In Flanders Fields – The Flanders Field American Cemetery

Posted by Pat on April 14, 2017 in Travel |

11 April 2017

“In Flanders fields the poppies blow
Between the crosses, row on row,
That mark our place; and in the sky
The larks, still bravely singing, fly
Scarce heard amid the guns below.
We are the Dead. Short days ago
We lived, felt dawn, saw sunset glow,
Loved and were loved, and now we lie,
In Flanders fields.

Take up our quarrel with the foe:
To you from failing hands we throw
The torch; be yours to hold it high.
If ye break faith with us who die
We shall not sleep, though poppies grow
In Flanders fields.”

– John McCrae   

As a student in elementary school in the 1950s, I was expected to learn “In Flanders Fields.” Canadian physician Lieutenant-Colonel McCrae wrote it on 3 May 1915, after presiding over the funeral of friend and fellow soldier Lieutenant Alexis Helmer, who died in the Second Battle of Ypres. I don’t remember particularly relating to his words, or even poppies. After the past few days, after seeing “row on row” of soldiers who died, after walking in the trenches and “between the crosses,” this poem symbolizes so much more to me today.  Read more…

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The Ypres Salient and Last Post

Posted by Pat on April 14, 2017 in Travel |

9 April 2017

The day dawns sunny and warm, the sky a clear blue. The fields are a scene of tranquility. Spring is blooming and trees are budding. The roads of Belgium are filled with great squadrons of cyclists. The ducks and swans share the waters with the occasional fisherman or boat. Church bells peal in the distance; nearby it is birds I hear. 

The day is too beautiful to be marred by sadness as I descend into the tunnels and trench fortifications of Dodengang along the Ypres Salient. No sound of the booming German guns; no threat of sharp shooters. It is warm and sunny in the trenches without a hint of water or ankle-deep mud.  Read more…

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The Somme – Fighting The Great War

Posted by Pat on April 9, 2017 in Travel |

 8 April 2017

It would be hard to choose the most brutal war, the most dehumanizing war, the most wasteful war. Perhaps Belgium should have the right to declare it. The Great War, World War Two, the Napoleonic wars, were savagely acted out on its flat, soggy soil. The farmland over which I watch the dairy cows graze, the white cherry trees blossom, and the plethora of flowers bloom is known as the Battleground of Europe. This idyll is deceiving.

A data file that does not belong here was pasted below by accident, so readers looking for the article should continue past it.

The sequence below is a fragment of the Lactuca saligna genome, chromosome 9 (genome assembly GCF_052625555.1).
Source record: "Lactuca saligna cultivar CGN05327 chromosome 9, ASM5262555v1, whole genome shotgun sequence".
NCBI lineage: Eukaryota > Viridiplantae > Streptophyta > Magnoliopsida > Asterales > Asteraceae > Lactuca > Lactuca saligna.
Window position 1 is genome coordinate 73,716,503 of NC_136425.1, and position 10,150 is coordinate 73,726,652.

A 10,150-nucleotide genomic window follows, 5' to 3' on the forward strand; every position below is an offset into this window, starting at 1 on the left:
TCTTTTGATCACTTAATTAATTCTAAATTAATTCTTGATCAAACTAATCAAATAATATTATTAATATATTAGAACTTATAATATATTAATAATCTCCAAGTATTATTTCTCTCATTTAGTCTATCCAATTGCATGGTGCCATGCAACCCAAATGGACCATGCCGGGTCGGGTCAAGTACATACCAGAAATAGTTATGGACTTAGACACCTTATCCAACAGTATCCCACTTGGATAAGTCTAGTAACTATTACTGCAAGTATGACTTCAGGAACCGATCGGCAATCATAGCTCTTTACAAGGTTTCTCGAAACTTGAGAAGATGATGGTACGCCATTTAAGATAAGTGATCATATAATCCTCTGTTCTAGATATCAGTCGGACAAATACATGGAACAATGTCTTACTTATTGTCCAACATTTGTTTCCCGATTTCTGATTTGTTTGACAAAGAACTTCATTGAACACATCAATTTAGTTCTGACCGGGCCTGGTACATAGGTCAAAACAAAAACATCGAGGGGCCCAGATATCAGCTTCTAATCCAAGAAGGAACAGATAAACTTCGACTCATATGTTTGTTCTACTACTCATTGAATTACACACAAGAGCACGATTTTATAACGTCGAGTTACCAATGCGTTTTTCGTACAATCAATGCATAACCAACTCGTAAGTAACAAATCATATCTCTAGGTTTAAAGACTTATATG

“In Flanders fields the poppies blow
Between the crosses, row on row
That mark our place; and in the sky
The larks, still bravely singing, fly”


Every town and village has a monument. Enter a battlefield area, a killing zone, you will find cemetery after cemetery: here the Commonwealth, there a Canadian, around the corner graves of Australians, two miles on silent stones bear witness to the slaughter of Germans, South Africans, Americans, New Zealanders who came here from Gallipoli, Czechoslovakians, Polish, and Belgian. “The War to end all wars” ultimately would involve five continents and thirty-two countries, each loosing thousands of lives. “In Flanders fields the poppies blow Between the crosses, row on row….” Read more…

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Verdun – Fighting The Great War

Posted by Pat on April 7, 2017 in Travel |

Men who fought here called it ”The Meat-Grindr.”  6 April 2017

I drive the Western Front. Names of towns and their historic significance batter me: Passchendaele, Ieper, Lille, Vimy, Peronne. VERDUN! 

“They shall not pass.” 

This is the infamous Argonne; it breaths the words of Erich Maria Remarque’s “All Quiet on the Western Front.” It is quiet, but the serenity is deceiving. This soil has probably seen more mayhem and death than anywhere in the world. The men who fought here called it “The Meat-Grinder.”  Read more…

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World War Two: The Ardennes and Battle of the Bulge

Posted by Pat on April 7, 2017 in Travel |

5 April 2017

I drive the Ardennes. Miles and miles of stunning emerald green fields, the cherry trees a splash of white, just flowering out. Other trees are still in dormancy and an elegant contrast with the green and the white. Cows graze the fields, white too against the green grass. I drive along ridges, the earth dropping precipitously into what is the Meuse Valley where hundreds of thousands of men have fallen in battle. Read more…

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 Waterloo

Posted by Pat on April 6, 2017 in Travel |

4 April 2017

Any kid knows of Napoleon and Waterloo. Of a right age when Waterloo is mentioned, some may think of ABBA. Even older? How about Stonewall Jackson or Ferlin Husky? I remember all of them, but mostly I think of the extraordinary general who was Napoléon Bonaparte. Read more…

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Bruxelles

Posted by Pat on April 6, 2017 in Travel |

3 April 2017

Brussels has changed since I last visited. In fact, Brussels was the first “out of country” event I ever experienced. Way back in 1972 this novice traveler landed in Brussels with too much baggage, too high of heels, and too many whistle-provoking clothes. Google Maps wasn’t even close to being realized. 

Today, I am back. One little bag, sensible shoes, too old for whistles and using my Google Map to navigate the short distance to my wonderful Hotel Agora Brussels Grand Palace.  Read more…

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